On Friday I was a pilgrim.
Not the type with the silly hat and clunky shoes -- with buckles on both. I was the type of pilgrim who sets forth on a quest.
Before I came to Pátzcuaro earlier in the year, I had heard about the Chapel of Humiliated. The oldest church in Pátzcuaro. Built on the spot where the Spanish conquistador Cristóbal de Olid required the Purépecha emperor, Tangaxoan II, to kneel in homage to the Spanish.
You may recall from our little history lesson the other day, Tangaxoan II thought he was simply entering into an alliance with Cortes as his liege lord. Sparing his crown and his people.
Of course, it didn’t quite work out as he thought it would. The Spanish quickly built the chapel and did not name it the Chapel of Good Budget Compromises. They saw Tangaxoan’s kneeling as a humiliation -- and were ready to remind everyone of their spin.
Our humanist hero Don Vasco was not above similar symbolism. He attempted to destroy the Indian religion by building his precious cathedral atop an Indian pyramid, and his priest and Indian school on the foundation of an Indian temple.
But it was the chapel that interested me on Friday. Fellow blogger, Don Cuevas, directed me to a map of the route to the chapel. It appeared to be a bit of a hike, but I needed the exercise.
Like all good pilgrimages. everything was new to me. And I had no idea how close or far my goal was. It turned out to be a mile or two.
When I told Felipe about my walk, he reminded me we drove past the chapel when I was here in February. Not surprisingly, I did not immediately remember.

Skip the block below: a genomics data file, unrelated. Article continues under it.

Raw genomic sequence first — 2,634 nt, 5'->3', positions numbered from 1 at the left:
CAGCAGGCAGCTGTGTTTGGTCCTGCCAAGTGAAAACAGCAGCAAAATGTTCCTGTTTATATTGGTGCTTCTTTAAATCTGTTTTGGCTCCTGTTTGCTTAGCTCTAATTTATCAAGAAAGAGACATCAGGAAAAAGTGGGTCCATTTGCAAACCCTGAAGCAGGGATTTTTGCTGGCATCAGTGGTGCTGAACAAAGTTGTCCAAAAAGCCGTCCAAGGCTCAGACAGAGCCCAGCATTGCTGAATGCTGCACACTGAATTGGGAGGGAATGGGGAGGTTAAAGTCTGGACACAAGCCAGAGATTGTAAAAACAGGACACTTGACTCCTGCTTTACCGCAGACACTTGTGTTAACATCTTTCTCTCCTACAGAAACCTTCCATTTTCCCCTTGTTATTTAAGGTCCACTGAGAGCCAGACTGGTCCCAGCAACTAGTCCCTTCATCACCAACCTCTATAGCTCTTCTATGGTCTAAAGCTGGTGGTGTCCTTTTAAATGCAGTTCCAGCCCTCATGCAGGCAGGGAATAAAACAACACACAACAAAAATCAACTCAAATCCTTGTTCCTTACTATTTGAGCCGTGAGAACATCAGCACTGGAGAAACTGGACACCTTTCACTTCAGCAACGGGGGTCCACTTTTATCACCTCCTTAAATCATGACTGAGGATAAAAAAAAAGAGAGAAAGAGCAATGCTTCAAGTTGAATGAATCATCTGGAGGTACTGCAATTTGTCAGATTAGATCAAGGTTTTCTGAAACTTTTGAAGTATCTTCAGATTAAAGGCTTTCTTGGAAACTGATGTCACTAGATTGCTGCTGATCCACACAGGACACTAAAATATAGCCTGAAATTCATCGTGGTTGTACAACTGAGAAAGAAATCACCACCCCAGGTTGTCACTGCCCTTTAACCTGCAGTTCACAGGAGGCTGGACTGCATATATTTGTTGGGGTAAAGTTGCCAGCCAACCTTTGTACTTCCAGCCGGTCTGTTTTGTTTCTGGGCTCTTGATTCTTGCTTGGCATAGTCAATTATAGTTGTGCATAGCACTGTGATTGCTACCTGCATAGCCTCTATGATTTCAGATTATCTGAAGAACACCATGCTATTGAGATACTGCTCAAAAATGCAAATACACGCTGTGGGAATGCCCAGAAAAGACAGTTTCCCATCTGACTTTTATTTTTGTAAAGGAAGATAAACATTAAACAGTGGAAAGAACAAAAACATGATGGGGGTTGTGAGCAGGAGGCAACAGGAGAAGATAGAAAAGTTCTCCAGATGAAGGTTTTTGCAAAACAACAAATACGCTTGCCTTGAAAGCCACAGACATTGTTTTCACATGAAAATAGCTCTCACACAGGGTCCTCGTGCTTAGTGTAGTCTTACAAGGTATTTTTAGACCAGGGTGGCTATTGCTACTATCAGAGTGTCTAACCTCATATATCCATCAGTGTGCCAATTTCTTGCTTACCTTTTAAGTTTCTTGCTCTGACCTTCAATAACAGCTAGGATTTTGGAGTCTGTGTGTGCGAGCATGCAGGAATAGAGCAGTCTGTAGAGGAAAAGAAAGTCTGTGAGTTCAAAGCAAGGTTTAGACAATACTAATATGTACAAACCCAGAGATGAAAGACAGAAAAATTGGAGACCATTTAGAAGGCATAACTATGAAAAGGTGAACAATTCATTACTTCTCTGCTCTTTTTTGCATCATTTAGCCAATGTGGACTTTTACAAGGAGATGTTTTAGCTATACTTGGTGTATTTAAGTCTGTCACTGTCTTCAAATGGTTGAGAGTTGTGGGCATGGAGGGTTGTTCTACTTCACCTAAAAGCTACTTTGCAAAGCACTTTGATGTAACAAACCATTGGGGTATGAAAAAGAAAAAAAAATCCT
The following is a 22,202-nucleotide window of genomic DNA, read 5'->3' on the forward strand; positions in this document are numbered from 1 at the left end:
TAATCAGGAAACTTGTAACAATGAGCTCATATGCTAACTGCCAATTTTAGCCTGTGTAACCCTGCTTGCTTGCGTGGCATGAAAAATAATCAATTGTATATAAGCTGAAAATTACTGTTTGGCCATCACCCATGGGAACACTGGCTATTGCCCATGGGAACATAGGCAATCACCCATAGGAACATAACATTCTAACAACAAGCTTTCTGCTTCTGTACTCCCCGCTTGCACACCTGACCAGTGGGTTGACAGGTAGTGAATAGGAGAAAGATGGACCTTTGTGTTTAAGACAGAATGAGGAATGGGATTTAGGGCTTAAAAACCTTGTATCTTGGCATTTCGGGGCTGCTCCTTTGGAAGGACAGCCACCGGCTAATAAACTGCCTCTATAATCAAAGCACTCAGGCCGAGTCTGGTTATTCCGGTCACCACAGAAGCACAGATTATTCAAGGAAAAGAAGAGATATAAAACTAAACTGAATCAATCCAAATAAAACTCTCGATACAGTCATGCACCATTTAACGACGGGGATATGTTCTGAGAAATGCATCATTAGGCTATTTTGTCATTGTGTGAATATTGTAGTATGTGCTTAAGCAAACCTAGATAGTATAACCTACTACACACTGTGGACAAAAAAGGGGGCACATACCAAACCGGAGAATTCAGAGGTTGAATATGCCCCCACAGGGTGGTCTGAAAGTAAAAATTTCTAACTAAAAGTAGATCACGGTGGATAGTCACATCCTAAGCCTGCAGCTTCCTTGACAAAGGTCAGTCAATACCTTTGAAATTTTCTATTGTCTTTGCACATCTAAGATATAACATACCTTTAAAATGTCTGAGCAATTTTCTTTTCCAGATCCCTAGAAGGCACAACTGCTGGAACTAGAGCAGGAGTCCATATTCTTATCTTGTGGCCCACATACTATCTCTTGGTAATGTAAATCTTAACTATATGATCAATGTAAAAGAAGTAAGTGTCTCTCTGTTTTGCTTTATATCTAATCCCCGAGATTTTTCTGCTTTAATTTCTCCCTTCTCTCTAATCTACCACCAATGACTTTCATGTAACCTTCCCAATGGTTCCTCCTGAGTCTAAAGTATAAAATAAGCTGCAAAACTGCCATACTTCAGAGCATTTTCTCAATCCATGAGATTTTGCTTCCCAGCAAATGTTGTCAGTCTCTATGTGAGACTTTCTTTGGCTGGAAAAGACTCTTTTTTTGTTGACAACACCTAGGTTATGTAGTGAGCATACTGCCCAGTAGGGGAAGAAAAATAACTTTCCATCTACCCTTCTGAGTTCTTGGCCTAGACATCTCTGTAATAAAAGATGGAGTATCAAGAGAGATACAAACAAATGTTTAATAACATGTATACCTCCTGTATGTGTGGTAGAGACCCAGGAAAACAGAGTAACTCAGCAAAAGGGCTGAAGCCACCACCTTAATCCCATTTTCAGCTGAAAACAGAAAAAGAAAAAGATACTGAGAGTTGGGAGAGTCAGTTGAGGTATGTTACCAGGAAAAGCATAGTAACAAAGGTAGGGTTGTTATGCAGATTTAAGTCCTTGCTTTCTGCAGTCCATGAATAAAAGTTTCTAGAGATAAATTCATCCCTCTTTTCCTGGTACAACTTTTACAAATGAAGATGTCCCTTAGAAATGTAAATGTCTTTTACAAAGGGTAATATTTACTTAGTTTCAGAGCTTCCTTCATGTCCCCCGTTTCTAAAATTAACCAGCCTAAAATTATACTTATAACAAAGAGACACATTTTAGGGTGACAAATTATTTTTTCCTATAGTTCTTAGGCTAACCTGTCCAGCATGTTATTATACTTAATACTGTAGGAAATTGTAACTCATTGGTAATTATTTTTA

It would be interesting to see how that dome translates in the interior of the church.
I had one other tourist item I missed earlier in the year -- a Pátzcuaro cemetery. This area is well-known for its celebration of the Day of the Dead and the Night of the Dead -- when families spend time at the graves of relatives.
As I started my pilgrimage in reverse from the chapel, I glanced at a door on my left. And there was one of the town’s main cemeteries.
I have read several books on Mexico where the writer refers to “Mexicans’ obsession with death.” That has not been my experience. Mexicans appear to have a realistic view of death. That it is merely a part of the cycle of life. And that strikes me as healthy.
Of course, that assessment comes from the writer, who as a preschooler, wrote his first two stories with murder as the central themes.
It turns out that the cemetery I saw is closed for the dead celebrations. It is simply too cramped to allow that many people on the property all at the same time.
All in all, I felt like a very successful pilgrimage. In this particular case, the journey was not an end in itself.